If Microsoft (NASDAQ:MSFT) isn't tired after reaching deep into its pockets for its $75 billion payday earlier this week, it has to be longing for some rest after announcing its June quarter results last night.

The world's leading litigation magnet and software company wrapped up fiscal 2004 by delivering $0.25 a share in earnings in its final quarter on a 15% uptick in revenues. Backing out onetime charges and a tax benefit, the bottom line doubled for a $0.28-a-share showing.

How serious the company's pledge is to buy back $30 billion in stock may be put to the test as the stock fell in after-hours trading. Wall Street was hoping for more and wasn't impressed with the company raising its revenue targets for the new fiscal year while lowering its profit projections.

But what was the market expecting? Surely, the same investors who bid up the stock on Wednesday on the news of a $3-a-share onetime dividend had to realize that paying out more than $30 billion in one lump sum -- roughly half of the company's $60.6 billion cash balance -- would take a bite out of the easy investment income the company produced every year. More than a quarter of its pretax profits last year came from interest it was earning on its idle cash. If investors wanted their hands on it so badly, why are they so shocked to see Mr. Softy without makeup?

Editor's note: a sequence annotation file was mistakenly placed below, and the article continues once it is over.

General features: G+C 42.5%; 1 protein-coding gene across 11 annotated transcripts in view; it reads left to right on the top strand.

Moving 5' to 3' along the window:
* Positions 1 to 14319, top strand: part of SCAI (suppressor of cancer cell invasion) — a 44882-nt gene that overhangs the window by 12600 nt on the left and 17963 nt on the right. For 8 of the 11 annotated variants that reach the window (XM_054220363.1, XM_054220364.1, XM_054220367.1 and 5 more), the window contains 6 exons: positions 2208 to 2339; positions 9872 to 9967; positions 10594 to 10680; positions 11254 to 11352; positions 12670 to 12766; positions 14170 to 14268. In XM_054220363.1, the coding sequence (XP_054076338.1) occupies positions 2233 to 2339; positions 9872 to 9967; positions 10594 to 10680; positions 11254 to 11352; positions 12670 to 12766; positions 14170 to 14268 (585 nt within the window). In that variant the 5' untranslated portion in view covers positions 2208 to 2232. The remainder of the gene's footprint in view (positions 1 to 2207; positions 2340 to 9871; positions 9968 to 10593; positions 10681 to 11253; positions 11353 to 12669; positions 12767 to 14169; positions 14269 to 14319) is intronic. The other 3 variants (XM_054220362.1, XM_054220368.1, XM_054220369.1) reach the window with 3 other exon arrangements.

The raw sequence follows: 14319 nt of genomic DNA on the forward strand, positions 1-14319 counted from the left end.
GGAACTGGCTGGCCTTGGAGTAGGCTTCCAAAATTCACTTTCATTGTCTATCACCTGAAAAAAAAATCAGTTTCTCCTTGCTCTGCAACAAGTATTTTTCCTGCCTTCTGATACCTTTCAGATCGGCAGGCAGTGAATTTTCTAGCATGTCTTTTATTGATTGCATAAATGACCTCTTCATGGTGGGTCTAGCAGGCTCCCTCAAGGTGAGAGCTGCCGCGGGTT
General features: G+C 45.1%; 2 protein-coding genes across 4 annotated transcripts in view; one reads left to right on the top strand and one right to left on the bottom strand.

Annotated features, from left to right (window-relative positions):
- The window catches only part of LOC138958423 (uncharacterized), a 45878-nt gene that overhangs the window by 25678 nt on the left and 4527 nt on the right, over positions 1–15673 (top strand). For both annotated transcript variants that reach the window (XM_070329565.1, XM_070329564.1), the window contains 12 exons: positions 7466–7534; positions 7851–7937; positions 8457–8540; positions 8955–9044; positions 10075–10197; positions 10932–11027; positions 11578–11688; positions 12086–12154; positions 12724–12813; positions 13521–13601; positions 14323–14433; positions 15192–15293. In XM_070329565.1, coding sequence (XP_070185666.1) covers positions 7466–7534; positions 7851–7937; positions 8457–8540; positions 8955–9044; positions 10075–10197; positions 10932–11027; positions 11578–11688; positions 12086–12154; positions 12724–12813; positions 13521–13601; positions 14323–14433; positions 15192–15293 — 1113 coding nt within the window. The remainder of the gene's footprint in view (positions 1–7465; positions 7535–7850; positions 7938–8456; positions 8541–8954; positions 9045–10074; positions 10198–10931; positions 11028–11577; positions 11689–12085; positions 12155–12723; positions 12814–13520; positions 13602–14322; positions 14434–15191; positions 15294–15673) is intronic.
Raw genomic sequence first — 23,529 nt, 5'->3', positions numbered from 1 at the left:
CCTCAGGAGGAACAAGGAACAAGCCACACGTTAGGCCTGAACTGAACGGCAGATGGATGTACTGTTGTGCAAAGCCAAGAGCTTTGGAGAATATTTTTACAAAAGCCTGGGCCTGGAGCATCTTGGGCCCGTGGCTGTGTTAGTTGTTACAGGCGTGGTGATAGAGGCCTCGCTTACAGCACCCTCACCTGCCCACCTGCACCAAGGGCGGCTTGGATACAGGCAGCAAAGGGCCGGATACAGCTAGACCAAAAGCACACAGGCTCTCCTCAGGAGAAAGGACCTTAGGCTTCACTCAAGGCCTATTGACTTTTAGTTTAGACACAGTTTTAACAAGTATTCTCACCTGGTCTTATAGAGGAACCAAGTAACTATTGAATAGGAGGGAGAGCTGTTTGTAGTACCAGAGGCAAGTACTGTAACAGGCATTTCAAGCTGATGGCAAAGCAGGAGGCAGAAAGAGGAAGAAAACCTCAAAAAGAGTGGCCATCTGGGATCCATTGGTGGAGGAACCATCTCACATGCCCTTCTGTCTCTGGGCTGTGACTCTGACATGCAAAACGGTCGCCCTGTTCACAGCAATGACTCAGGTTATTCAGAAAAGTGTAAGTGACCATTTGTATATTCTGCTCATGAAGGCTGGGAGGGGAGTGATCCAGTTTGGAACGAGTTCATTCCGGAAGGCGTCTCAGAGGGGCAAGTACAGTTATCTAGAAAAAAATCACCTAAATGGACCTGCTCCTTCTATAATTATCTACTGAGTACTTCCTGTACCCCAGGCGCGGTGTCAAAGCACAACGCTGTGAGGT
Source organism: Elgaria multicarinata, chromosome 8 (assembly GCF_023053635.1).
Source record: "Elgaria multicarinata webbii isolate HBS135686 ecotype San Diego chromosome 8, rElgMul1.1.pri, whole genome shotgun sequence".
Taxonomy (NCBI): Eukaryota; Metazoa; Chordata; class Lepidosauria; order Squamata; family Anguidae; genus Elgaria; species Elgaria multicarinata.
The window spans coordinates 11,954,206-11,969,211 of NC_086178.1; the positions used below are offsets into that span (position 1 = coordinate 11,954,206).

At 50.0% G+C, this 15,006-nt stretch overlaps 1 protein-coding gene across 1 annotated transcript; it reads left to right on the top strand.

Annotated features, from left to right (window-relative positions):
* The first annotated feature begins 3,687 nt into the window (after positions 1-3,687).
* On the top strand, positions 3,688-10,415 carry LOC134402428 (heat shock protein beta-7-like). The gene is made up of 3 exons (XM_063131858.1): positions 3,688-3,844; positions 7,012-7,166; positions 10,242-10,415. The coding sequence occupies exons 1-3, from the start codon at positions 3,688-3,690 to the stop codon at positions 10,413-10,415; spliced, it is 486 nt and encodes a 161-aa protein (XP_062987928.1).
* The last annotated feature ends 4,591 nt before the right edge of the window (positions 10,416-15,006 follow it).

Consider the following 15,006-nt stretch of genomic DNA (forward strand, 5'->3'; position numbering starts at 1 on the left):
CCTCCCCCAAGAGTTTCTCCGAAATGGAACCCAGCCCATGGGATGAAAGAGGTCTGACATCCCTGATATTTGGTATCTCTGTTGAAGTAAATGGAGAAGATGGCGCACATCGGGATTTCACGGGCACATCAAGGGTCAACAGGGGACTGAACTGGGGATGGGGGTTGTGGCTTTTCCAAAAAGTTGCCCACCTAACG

The fact that the company is looking to earn at least $1.05 a share this year isn't too shabby, depending on the eventual timing of the pudgy distribution. On an ex-dividend basis, it actually gives the stock a lower P/E multiple than the original bottom line forecast. If the market takes the stock much lower, I think Microsoft would be well advised to do away with the $3-per-stub distribution and simply double the size of the stock buyback and repurchase 20% of its outstanding shares.

Income investors may disagree with me on that. They may very well relish the possibility of such cash-rich companies as Intel (NASDAQ:INTC), Apple (NASDAQ:AAPL), and EMC (NYSE:EMC) following suit with sizable shareholder distributions.

But it won't be the first time I'm in the minority. So, even though the market is dusting off the confetti in its hair and walking away empty, I'm looking forward to fiscal 2005 and its propped-up range of $38.4 billion to $38.8 billion in revenues.

Happy New Year, Mr. Softy. Need a ride home?

Do you think Microsoft is doing the right thing with its $3-a-share dividend? What do you think of the company's prospects for fiscal 2005? All this and more -- in the Microsoft discussion board. Only on Fool.com.

Longtime Fool contributor Rick Aristotle Munarriz doesn't mind being the designated driver at New Year's Eve parties. It gives him that much time to break his New Year's resolutions. He does not own shares in any companies mentioned in this story.